By John Philip Wyllie
Saturday's San Diego Spirit soccer game was more than just another date on the 21 game schedule for Mexican national team defenders, Gina Oceguera and Lisa Nanez. For the Spirits' Oceguera and the CyberRays' Nanez, the game, which ended in a 1-0 CyberRay victory, provided a perfect opportunity for these two old friends to get together.
Nanez and Oceguera grew up a short
distance from each other outside of San Francisco and rose through
the ranks of the local soccer leagues, playing sometimes together
and at other times on opposite sides of the ball. While there
are a few other players of Mexican heritage within the league,
Nanez and Oceguera along with Washington's Monica Gerardo, are
the league's only three from Mexico's '99 Women's World Cup team.
Of the three, Nanez has had the most impact.
"I may have earned my way into a starting spot, but every day is different and you have to bust your butt in practice because you never know."
The addition of rugged Australian defender, Dianne Alagich this week to the CyberRays roster will no doubt heighten the competition for playing time along the team's defensive line, but Nanez is determined to do what it takes to stay on the field.
She helped her cause Saturday night by thwarting the Spirit attack for ninety minutes. For the final 14 minutes of the game when Oceguera came on as a substitute, she had the added bonus of once again going head to head with her childhood friend.
Like the Spirit, the CyberRays have gotten off to a slow start. Prior to Saturday's much needed victory, they had salvaged just a single win and one draw in their six preceding games. For Nanez, a University of Santa Clara product, losing is a new experience and one she would just as well do without.
"It's still early in the season,
so a lot can happen," she said hopefully. "We are still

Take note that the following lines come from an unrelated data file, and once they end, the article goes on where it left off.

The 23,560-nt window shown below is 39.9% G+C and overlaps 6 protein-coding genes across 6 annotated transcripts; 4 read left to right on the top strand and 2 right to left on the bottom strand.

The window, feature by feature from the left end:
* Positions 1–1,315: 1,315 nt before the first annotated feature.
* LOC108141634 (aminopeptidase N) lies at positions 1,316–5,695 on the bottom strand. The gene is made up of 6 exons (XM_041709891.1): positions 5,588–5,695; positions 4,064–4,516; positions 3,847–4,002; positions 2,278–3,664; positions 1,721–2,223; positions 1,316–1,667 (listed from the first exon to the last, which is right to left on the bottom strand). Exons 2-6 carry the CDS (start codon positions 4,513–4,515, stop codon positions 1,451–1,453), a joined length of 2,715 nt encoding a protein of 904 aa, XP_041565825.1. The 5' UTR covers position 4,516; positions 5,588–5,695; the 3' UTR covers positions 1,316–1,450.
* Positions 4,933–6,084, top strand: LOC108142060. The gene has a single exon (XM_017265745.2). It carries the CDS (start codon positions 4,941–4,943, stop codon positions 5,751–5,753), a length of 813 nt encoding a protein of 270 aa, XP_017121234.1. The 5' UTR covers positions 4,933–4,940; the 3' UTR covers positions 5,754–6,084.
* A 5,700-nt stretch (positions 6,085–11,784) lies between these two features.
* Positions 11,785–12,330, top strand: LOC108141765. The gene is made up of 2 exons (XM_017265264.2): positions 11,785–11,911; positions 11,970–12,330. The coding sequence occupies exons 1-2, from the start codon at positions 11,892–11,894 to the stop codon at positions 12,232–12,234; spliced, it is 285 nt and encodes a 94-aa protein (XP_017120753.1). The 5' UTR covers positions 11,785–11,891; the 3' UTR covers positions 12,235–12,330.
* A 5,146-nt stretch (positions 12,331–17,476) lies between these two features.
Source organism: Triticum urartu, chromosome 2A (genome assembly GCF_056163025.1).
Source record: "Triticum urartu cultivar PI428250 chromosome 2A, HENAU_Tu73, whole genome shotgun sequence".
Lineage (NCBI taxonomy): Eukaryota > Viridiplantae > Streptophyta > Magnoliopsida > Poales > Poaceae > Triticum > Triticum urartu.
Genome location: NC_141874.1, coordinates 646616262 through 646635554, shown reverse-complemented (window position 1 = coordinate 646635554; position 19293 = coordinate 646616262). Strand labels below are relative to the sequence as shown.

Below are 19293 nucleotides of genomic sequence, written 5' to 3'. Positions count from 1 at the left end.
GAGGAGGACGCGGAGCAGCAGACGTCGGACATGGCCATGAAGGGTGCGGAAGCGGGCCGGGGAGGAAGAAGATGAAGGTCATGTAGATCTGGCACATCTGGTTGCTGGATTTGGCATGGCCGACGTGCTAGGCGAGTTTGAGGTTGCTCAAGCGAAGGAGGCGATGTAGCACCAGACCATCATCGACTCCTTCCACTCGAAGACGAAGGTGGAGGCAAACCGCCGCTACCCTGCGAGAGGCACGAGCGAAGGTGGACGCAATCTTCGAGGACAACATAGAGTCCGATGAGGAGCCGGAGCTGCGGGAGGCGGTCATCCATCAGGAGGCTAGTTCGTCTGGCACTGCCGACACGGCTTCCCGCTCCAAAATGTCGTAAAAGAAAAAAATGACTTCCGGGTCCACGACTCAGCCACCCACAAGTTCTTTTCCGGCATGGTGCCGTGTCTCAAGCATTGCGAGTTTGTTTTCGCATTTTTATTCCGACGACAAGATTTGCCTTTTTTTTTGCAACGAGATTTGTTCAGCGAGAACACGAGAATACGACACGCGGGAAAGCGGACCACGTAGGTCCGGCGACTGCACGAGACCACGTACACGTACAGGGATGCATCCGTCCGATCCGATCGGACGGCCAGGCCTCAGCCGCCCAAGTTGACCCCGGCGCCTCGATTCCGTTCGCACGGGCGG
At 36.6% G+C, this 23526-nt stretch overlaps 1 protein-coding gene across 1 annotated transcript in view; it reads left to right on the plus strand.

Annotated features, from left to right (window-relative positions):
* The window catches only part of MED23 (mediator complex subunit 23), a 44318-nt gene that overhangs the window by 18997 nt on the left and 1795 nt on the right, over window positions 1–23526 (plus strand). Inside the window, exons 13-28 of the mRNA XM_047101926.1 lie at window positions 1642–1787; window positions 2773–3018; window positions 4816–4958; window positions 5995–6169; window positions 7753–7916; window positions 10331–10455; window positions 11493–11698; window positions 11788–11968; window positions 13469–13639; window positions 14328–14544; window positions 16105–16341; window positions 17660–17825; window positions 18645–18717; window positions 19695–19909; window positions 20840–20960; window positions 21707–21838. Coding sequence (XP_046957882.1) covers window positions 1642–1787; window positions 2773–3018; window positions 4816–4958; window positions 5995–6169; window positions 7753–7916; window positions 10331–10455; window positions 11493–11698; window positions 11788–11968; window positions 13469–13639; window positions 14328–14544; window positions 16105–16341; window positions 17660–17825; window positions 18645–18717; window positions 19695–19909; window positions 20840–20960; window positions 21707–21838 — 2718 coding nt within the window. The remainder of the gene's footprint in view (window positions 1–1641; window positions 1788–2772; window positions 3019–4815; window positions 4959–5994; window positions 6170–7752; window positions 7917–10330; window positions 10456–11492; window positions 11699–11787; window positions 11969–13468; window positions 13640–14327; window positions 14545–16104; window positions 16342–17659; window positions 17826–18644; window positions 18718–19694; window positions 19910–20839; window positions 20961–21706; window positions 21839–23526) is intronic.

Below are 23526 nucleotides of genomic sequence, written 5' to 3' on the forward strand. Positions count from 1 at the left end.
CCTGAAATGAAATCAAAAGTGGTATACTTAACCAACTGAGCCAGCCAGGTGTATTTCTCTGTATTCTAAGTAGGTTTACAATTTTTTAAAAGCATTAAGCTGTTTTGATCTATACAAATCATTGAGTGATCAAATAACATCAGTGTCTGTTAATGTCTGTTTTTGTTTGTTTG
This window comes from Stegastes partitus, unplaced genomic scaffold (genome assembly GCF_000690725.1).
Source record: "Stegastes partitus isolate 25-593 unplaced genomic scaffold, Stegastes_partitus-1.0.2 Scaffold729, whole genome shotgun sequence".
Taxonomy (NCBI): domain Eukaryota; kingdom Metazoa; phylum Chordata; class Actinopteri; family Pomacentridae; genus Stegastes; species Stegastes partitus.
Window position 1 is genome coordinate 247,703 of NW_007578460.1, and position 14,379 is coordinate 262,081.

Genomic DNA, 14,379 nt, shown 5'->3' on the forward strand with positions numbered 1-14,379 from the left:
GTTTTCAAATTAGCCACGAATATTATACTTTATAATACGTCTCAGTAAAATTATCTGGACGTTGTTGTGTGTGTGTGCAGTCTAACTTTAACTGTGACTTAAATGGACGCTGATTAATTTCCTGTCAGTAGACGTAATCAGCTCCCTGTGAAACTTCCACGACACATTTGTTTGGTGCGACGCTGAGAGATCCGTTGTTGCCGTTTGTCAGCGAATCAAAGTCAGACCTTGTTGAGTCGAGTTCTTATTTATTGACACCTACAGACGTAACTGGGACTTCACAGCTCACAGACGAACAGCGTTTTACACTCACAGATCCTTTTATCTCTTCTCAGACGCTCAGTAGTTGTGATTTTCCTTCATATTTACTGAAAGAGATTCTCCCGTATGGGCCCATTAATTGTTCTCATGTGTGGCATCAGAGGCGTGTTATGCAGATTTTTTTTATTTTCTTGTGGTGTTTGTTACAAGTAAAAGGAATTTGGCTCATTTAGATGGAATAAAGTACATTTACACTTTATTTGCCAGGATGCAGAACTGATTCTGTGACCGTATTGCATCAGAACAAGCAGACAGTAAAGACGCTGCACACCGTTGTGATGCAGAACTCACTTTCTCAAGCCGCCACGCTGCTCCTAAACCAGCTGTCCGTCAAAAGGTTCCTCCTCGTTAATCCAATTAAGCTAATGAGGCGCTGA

very optimistic that we will be able to pick it up and turn things
around." Despite the fact that the team has done poorly in
the early going, the experience of becoming a professional athlete
has more than lived up to her expectations.
"The training sessions are hard and the games are very intense, but it is awesome just to be out there with my team," Nanez explains. "I've never been in an environment where my team got so much attention."
Much of that recent media interest is no doubt due to the fact that one of her teammates is the free-spirited Brandi Chastain, the player most people remember for her shirt-doffing celebration following America's victory in the last Women's World Cup.
Chastain served as one of Nanez's coaches at Santa Clara, so naturally they know each other well. Playing alongside her one-time mentor is one of the many reasons Nanez is enjoying her first professional season in San Jose.
Another has to do with her young fans.
"I made a visit to a local bilingual school a few weeks ago and put on a clinic along with one of my teammates," Nanez said. "I'd love to do more and get involved in the local Latino community, but I don't speak fluent Spanish, so that makes it harder." A third generation Mexican-American, Nanez grew up speaking English in her home.
"I'm working on my Spanish, so hopefully one day I'll be able to do more of that."
Erin Montoya, San Diego's other Mexican-American player, looked sharp in her best game to date. She consistently floated crosses into the CyberRays penalty box from her flank midfield position and had San Diego's only shot on goal in the first half.
Her play Saturday night might be enough to gain her another start tomorrow when the Spirit host the Boston Breakers at Torero Stadium in a 4:00 p.m. match.